2. The length of the leg, taken from below the knee, when the child is seated with the legs at right-angles to the thighs, and the feet flat on the ground. This measurement gives the required height of the seat from the foot-rest.

3. The diameter of the body from front to back, taken from the sternum; this, with five centimeters added to it, gives the proper distance from the reading-desk to the back of the seat.

4. The length of the femur, two-thirds of which represent the depth of the seat.

5. Finally, the height of the epigastric cavity above the seat, augmented by a few centimeters, indicates the height of the reading-desk.

We may add that in view of the rapid growth of the child, these measurements should be taken twice in the course of the school year, and children should be made to change places in accordance with these measurements.

There is a little crustacean which, coming naked into the world, chooses an empty shell and adapts itself thereto; when it grows larger and the shell becomes too tight, it sallies forth and takes up its abode in a larger one. This the creature does of its own accord, without a savant to measure it or a teacher to choose a new shell for it. But to us and to scientists, a child is inferior to this lowly invertebrate!

The difficulty of keeping forty or fifty children motionless for hours in the prescribed hygienic attitude, and of finding desks exactly adapted to these growing bodies, makes this remedy impracticable, so hunchbacks continue among us. The problem remains unsolved.

Hence it has been deemed more practical to establish a kind of orthopaedic institution within the building itself in certain model schools in Rome. It consists of a costly and elaborate apparatus, to which the pupils come in turn to be suspended by the head after the method adopted in medicine to combat spinal curvature in Pott’s disease (tuberculosis of the vertebral column) and rickets.

Healthy children, as well as the unsound, suffer by these applications; but on the other hand, the results afford encouraging statistics. If this hanging treatment be initiated regularly at the age of six years it strikes a perfect balance with the injury caused by prolonged deterioration induced by school desks, and children are delivered from spinal disease.

Discoveries of experimental psychology: overwork; nervous exhaustion - Hygiene, making its way into the school, discovered scholar’s spinal curvature and scholar’s myopia; experimental psychology discovered the exhaustion due to overwork, and studied the fatigue of the scholar. It followed in the beaten track of medicine that is to say, it sought to alleviate the ills it had diagnosed, and instituted a branch of science the title of which is not very clearly defined as yet, for some call it experimental psychology applied to the school, others Scientific Pedagogy.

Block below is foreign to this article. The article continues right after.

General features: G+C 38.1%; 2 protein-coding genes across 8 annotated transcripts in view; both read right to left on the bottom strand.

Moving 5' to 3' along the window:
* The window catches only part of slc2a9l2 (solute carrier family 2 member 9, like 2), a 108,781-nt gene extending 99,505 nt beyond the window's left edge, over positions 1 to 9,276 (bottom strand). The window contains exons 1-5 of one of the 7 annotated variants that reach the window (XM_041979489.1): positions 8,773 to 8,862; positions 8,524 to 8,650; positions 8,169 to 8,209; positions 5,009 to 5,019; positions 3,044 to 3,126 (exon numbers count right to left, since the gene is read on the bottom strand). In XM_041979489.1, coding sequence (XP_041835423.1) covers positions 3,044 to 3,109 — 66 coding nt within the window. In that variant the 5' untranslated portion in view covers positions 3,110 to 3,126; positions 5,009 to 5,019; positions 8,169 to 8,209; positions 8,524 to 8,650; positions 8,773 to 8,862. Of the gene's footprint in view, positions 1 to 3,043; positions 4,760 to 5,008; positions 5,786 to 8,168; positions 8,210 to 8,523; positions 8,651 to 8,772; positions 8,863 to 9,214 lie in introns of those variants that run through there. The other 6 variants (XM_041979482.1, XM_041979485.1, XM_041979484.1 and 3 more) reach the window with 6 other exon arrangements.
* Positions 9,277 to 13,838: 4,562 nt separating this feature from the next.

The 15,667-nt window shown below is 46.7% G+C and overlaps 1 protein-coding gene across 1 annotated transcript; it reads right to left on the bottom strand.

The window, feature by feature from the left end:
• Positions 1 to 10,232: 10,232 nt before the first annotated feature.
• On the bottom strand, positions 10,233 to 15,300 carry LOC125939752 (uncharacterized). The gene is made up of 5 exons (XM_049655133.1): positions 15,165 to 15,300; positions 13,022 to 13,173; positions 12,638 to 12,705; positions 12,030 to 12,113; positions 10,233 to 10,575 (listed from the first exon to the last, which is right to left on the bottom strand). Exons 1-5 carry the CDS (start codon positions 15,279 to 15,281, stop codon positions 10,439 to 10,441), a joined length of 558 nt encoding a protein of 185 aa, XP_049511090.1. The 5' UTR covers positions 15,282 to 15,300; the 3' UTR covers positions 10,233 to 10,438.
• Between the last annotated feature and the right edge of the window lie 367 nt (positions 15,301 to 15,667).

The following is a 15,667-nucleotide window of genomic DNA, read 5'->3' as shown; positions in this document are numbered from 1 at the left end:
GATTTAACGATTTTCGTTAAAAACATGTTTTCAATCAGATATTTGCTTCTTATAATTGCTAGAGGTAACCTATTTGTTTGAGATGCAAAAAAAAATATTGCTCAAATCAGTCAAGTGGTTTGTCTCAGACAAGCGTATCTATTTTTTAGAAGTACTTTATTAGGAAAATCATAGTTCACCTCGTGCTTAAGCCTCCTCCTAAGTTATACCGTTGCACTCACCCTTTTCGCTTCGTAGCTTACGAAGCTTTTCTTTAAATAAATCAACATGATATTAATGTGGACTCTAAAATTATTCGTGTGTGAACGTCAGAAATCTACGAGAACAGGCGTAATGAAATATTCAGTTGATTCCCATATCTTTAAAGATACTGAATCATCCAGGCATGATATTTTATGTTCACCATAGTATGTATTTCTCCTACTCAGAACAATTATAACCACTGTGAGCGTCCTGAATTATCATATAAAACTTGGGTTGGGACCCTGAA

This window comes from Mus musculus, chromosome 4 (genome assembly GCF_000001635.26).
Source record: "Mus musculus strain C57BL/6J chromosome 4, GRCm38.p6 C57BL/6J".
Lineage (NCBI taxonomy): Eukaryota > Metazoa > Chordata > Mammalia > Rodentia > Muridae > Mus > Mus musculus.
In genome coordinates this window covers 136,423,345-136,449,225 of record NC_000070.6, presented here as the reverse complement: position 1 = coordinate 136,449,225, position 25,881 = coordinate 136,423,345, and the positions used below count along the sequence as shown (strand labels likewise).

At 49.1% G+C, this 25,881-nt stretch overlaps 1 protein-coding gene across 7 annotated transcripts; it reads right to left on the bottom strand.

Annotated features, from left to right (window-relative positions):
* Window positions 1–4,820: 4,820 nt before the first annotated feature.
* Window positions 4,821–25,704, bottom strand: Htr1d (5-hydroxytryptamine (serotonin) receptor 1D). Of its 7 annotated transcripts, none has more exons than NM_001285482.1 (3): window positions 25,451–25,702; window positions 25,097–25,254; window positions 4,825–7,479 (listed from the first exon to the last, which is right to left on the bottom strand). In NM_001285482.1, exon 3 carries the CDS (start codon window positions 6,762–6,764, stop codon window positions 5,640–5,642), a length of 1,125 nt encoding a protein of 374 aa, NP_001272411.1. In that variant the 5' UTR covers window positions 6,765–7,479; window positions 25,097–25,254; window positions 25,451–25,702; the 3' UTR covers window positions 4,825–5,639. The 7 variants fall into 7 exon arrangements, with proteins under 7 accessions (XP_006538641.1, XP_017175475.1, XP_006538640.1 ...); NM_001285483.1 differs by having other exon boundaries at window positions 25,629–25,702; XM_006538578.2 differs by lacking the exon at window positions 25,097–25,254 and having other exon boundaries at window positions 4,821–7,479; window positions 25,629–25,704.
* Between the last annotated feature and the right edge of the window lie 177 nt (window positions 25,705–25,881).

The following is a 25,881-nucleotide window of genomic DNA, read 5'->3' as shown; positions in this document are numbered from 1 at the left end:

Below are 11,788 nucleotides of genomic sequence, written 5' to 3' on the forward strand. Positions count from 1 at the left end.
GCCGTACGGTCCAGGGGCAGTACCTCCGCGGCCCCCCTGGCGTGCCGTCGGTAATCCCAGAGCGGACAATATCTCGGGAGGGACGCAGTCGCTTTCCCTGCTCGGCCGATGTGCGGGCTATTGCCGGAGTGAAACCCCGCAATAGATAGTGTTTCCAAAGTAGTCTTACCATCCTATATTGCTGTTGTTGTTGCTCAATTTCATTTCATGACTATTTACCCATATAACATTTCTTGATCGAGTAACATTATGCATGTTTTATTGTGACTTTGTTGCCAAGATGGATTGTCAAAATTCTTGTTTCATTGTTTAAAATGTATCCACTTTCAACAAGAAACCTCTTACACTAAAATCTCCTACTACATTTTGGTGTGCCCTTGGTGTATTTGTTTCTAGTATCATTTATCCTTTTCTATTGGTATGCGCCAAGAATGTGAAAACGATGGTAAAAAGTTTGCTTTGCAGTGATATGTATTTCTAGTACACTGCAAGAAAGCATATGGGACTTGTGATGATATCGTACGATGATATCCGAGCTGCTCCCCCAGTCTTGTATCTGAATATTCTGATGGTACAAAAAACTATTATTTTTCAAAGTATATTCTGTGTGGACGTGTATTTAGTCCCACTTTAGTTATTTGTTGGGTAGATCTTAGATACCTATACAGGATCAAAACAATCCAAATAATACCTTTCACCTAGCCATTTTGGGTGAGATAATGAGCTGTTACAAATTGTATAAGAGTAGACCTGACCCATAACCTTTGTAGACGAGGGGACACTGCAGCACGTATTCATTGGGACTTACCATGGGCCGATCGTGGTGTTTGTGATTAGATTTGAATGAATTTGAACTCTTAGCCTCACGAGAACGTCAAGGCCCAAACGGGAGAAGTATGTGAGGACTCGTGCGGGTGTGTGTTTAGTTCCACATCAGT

It is necessary to remember that experimental psychology was established in 1860 by Fechner, who was a physicist accustomed to experiment on things, not on living creatures, and who merely adapted the methods employed in physics to psychical measurements, thus founding psycho-physics. The instruments specially invented for esthesiometric measurements were of extreme precision; but the results obtained showed such variations that by mathematical law they could not be attributed to “errors of measurement,” but were obviously due to “errors of method.” Indeed, for the measurement of liquids it is necessary to have an instrument different from that which we use in measuring solids, although we are still in the domain of physics; we cannot measure a stuff by the quart, nor wine by the yard; how much more then must the methods of measuring physical substances and spiritual energy differ?

After psycho-physics, psycho-physiology was introduced by Wundt. Wundt, being a physiologist, applied the methods of study proper to physiological functions to psychical study. He did not make the exact metrical instrument his aim; but he measured nervous reactions exactly in time. Fechner’s primitive researches made it possible to produce instruments so exact that they can measure the sound made by a drop of water falling from the height of a meter, while Wundt’s researches have resulted in chronometers which can measure the thousandth part of a second. But the spirit did not correspond to the exactness of research the results showed by their oscillations that nothing was being measured that the object to be measured escaped. It will suffice to mention that in measuring the nervous currents in rate of transmission of impulse along the nerves and also in the ganglion cells of the spinal marrow, Exner arrived at a rapidity of eight meters, and Bloch at a rapidity of 194 meters, in the same unit of time.